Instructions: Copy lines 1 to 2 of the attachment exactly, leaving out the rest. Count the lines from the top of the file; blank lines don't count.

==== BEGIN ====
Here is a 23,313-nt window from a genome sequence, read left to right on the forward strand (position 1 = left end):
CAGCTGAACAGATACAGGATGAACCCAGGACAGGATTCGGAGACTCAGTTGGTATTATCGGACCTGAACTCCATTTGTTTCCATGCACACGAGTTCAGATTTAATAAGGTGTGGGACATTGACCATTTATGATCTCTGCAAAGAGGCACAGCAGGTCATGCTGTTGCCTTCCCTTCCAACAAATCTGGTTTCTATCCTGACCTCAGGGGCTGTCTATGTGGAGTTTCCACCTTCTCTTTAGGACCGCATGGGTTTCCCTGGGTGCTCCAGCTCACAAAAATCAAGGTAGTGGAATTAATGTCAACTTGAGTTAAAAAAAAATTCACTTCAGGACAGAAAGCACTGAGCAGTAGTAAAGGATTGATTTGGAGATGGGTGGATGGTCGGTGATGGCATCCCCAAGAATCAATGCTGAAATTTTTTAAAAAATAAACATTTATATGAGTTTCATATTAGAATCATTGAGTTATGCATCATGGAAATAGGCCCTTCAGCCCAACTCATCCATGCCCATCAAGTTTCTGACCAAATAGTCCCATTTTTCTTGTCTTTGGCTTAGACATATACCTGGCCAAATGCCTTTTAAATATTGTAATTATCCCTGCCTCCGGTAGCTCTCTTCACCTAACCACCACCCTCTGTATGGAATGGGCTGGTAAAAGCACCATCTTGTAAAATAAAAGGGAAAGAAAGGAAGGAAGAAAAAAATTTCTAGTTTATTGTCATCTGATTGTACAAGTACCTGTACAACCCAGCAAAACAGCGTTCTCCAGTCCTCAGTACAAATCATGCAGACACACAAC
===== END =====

Here is a 23,313-nt window from a genome sequence, read left to right on the forward strand (position 1 = left end):
CAGCTGAACAGATACAGGATGAACCCAGGACAGGATTCGGAGACTCAGTTGGTATTATCGGACCTGAACTCCATTTGTTTCCATGCACACGAGTTCAGATTTAATAAGGTGTGGGACATTGACCATTTATGATCTCTGCAAAGAGGCACAGCAGGTCATGCTGTTGCCTTCCCTTCCAACAAATCTGGTTTCTATCCTGACCTCAGGGGCTGTCTATGTGGAGTTTCCACCTTCTCTTTAGGACCGCATGGGTTTCCCTGGGTGCTCCAGCTCACAAAAATCAAGGTAGTGGAATTAATGTCAACTTGAGTTAAAAAAAAATTCACTTCAGGACAGAAAGCACTGAGCAGTAGTAAAGGATTGATTTGGAGATGGGTGGATGGTCGGTGATGGCATCCCCAAGAATCAATGCTGAAATTTTTTAAAAAATAAACATTTATATGAGTTTCATATTAGAATCATTGAGTTATGCATCATGGAAATAGGCCCTTCAGCCCAACTCATCCATGCCCATCAAGTTTCTGACCAAATAGTCCCATTTTTCTTGTCTTTGGCTTAGACATATACCTGGCCAAATGCCTTTTAAATATTGTAATTATCCCTGCCTCCGGTAGCTCTCTTCACCTAACCACCACCCTCTGTATGGAATGGGCTGGTAAAAGCACCATCTTGTAAAATAAAAGGGAAAGAAAGGAAGGAAGAAAAAAATTTCTAGTTTATTGTCATCTGATTGTACAAGTACCTGTACAACCCAGCAAAACAGCGTTCTCCAGTCCTCAGTACAAATCATGCAGACACACAAC